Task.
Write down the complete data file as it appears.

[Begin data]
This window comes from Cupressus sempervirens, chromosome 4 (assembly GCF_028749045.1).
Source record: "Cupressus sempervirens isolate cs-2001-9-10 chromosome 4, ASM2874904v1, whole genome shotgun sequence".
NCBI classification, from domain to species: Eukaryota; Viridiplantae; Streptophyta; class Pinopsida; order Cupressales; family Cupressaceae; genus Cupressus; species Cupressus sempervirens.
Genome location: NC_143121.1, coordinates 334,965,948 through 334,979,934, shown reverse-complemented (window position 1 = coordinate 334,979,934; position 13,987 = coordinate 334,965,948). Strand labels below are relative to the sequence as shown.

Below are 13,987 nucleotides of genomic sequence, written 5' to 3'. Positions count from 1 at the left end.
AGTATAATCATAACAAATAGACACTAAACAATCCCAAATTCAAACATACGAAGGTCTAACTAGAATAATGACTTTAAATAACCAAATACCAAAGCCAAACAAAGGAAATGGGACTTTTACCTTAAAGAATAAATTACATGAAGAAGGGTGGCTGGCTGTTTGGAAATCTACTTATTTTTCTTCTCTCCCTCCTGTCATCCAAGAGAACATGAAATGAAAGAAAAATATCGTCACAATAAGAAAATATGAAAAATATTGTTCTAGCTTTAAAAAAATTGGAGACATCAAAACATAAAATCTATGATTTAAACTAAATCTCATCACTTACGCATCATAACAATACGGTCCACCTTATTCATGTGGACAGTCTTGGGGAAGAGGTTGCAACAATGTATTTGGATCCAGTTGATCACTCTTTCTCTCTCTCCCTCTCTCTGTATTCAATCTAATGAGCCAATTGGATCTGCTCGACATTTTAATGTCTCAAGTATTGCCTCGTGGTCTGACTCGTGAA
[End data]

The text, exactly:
This window comes from Cupressus sempervirens, chromosome 4 (assembly GCF_028749045.1).
Source record: "Cupressus sempervirens isolate cs-2001-9-10 chromosome 4, ASM2874904v1, whole genome shotgun sequence".
NCBI classification, from domain to species: Eukaryota; Viridiplantae; Streptophyta; class Pinopsida; order Cupressales; family Cupressaceae; genus Cupressus; species Cupressus sempervirens.
Genome location: NC_143121.1, coordinates 334,965,948 through 334,979,934, shown reverse-complemented (window position 1 = coordinate 334,979,934; position 13,987 = coordinate 334,965,948). Strand labels below are relative to the sequence as shown.

Below are 13,987 nucleotides of genomic sequence, written 5' to 3'. Positions count from 1 at the left end.
AGTATAATCATAACAAATAGACACTAAACAATCCCAAATTCAAACATACGAAGGTCTAACTAGAATAATGACTTTAAATAACCAAATACCAAAGCCAAACAAAGGAAATGGGACTTTTACCTTAAAGAATAAATTACATGAAGAAGGGTGGCTGGCTGTTTGGAAATCTACTTATTTTTCTTCTCTCCCTCCTGTCATCCAAGAGAACATGAAATGAAAGAAAAATATCGTCACAATAAGAAAATATGAAAAATATTGTTCTAGCTTTAAAAAAATTGGAGACATCAAAACATAAAATCTATGATTTAAACTAAATCTCATCACTTACGCATCATAACAATACGGTCCACCTTATTCATGTGGACAGTCTTGGGGAAGAGGTTGCAACAATGTATTTGGATCCAGTTGATCACTCTTTCTCTCTCTCCCTCTCTCTGTATTCAATCTAATGAGCCAATTGGATCTGCTCGACATTTTAATGTCTCAAGTATTGCCTCGTGGTCTGACTCGTGAA